Fri, 24/01/2014 - 12:08
Irish commercial property returns rose to 12.7 per cent in 2013 as the Irish property downturn reached its nadir and property values increased amid improving economic sentiment.
According to the IPD/SCSI Ireland Quarterly Property Index, property values rose by 3.2 per cent for the year – the first annual capital growth since 2007 – while income returns averaged 9.2 per cent.
Real estate values began to grow in selected prime office markets at the start of 2013, but headline level capital growth did not emerge until Q3, halting the 23-quarter decline that has seen values fall by over 65 per cent.
While the turnaround was mainly driven by Dublin’s office markets, improvements in the Irish economy in the second half of 2013 led to this growth spreading to both the retail and industrial sectors by the fourth quarter - for the first time since the onset of the downturn.
Capital values for retail assets rose by 2.1 per cent in Q4, leading to a total return of 3.8 per cent; while for industrial units they grew by 0.6 per cent, leading to a total return of 3.5 per cent. Offices continued to deliver the strongest returns, of 7.2 per cent, as values increased by 5.0 per cent.
Overall, quarterly commercial property returns reached 5.7 per cent, off the back of capital growth of 3.6 per cent. Comparatively, bonds and equities delivered 3.9 per cent and 9.4 per cent in Q4, and 13.1 per cent and 35.6 per cent for the year (JP-Morgan 7-10 yr/MSCI Ireland).
The heavy discounting of Irish real estate has pushed annual income returns to over 9.0 per cent, which has attracted a host of investors from home and abroad, and led to the successful launch of Ireland’s first two REITs, all keen to take advantage of pricing in the market.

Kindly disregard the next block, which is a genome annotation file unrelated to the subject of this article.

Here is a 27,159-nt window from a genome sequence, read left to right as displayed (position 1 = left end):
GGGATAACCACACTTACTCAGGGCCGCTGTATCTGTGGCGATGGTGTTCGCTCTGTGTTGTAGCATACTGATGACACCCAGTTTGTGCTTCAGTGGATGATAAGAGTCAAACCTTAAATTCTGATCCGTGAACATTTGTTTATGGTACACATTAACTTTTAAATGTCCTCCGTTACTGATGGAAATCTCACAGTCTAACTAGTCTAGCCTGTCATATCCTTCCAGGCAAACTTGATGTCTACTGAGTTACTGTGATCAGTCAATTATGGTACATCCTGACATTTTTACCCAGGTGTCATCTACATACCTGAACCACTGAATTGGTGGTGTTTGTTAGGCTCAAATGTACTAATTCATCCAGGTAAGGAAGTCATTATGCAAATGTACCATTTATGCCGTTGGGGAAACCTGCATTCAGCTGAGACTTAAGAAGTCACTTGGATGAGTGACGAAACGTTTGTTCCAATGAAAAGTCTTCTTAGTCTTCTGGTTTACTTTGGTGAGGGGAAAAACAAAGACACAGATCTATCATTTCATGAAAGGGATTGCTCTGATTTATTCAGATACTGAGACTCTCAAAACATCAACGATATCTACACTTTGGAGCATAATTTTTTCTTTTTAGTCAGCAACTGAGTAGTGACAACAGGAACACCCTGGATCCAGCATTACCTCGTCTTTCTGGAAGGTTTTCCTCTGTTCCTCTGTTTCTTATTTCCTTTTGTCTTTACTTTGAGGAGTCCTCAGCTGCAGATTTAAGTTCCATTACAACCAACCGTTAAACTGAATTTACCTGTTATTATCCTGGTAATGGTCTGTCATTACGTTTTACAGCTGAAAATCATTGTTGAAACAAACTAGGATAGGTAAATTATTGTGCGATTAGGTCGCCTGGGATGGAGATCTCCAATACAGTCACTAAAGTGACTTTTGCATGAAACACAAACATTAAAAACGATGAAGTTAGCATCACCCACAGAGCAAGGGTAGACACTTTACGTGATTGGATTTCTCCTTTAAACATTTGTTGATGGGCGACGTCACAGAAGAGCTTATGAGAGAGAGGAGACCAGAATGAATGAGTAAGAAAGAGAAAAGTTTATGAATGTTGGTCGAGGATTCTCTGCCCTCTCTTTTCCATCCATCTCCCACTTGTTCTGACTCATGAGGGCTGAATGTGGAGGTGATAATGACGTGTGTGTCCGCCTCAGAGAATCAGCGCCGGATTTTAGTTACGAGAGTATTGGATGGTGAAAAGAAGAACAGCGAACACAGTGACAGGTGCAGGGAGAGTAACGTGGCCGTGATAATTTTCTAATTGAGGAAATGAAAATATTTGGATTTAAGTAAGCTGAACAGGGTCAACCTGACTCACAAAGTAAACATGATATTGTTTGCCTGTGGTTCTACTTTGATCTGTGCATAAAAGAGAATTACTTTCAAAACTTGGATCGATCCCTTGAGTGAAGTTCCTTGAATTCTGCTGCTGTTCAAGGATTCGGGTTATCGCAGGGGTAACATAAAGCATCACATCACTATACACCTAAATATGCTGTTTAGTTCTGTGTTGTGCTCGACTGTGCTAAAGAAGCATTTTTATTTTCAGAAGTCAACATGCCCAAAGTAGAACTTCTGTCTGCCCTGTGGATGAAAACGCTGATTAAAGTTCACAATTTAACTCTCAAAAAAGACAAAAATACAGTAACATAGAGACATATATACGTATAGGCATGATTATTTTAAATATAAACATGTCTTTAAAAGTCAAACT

However, it is has been the economic and austerity-led improvements that have finally increased investor confidence, with property growth being backed up by a host of positive economic indicators. The second half of 2013 saw Ireland exit its EU/IMF EUR85bn Euro bailout – the first European country to do so – GDP growth of 1.5 per cent in Q3, and unemployment fall to 12.5 per cent (Central Statistics Office).
Rental values, a measure of tenant demand, finally increased at the headline level in the fourth quarter of 2013 as a result of these economic improvements, by 3.7 per cent, which has increased the confidence of investors in their ability to let assets.
Backing up the positive pricing sentiment, the fourth quarter of 2013 saw a flurry of net investment into the Irish market – with levels of net investment reaching EUR243m, their highest since 2006, and the third highest year of net investment in the 30 year history of the index.
Ray Hanley, chairman of the valuation professional group of the Society of Chartered Surveyors Ireland (SCSI), says: “The recent announcement from Moody’s – that Ireland’s debt status has been upgraded back up to investment grade - is a positive indicator of the improving outlook of the Irish economy. This should have a positive impact on the investment market during 2014."
Phil Tily, executive director & head of UK and Ireland, IPD, says: “2013 has been a year of transformation for Irish real estate, with returns rising from 1.3 per cent in Q1 to 5.7 per cent in the fourth quarter, and it is encouraging to see capital growth already spreading out of the Central Dublin office markets.
“While the recovery remains in its infancy, the reforms made by the government in 2012 regarding the property sector have done much to restore confidence and stability for investors, and hopefully 2013 will be remembered as the year that Irish property market finally shook off the dark days of the downturn."
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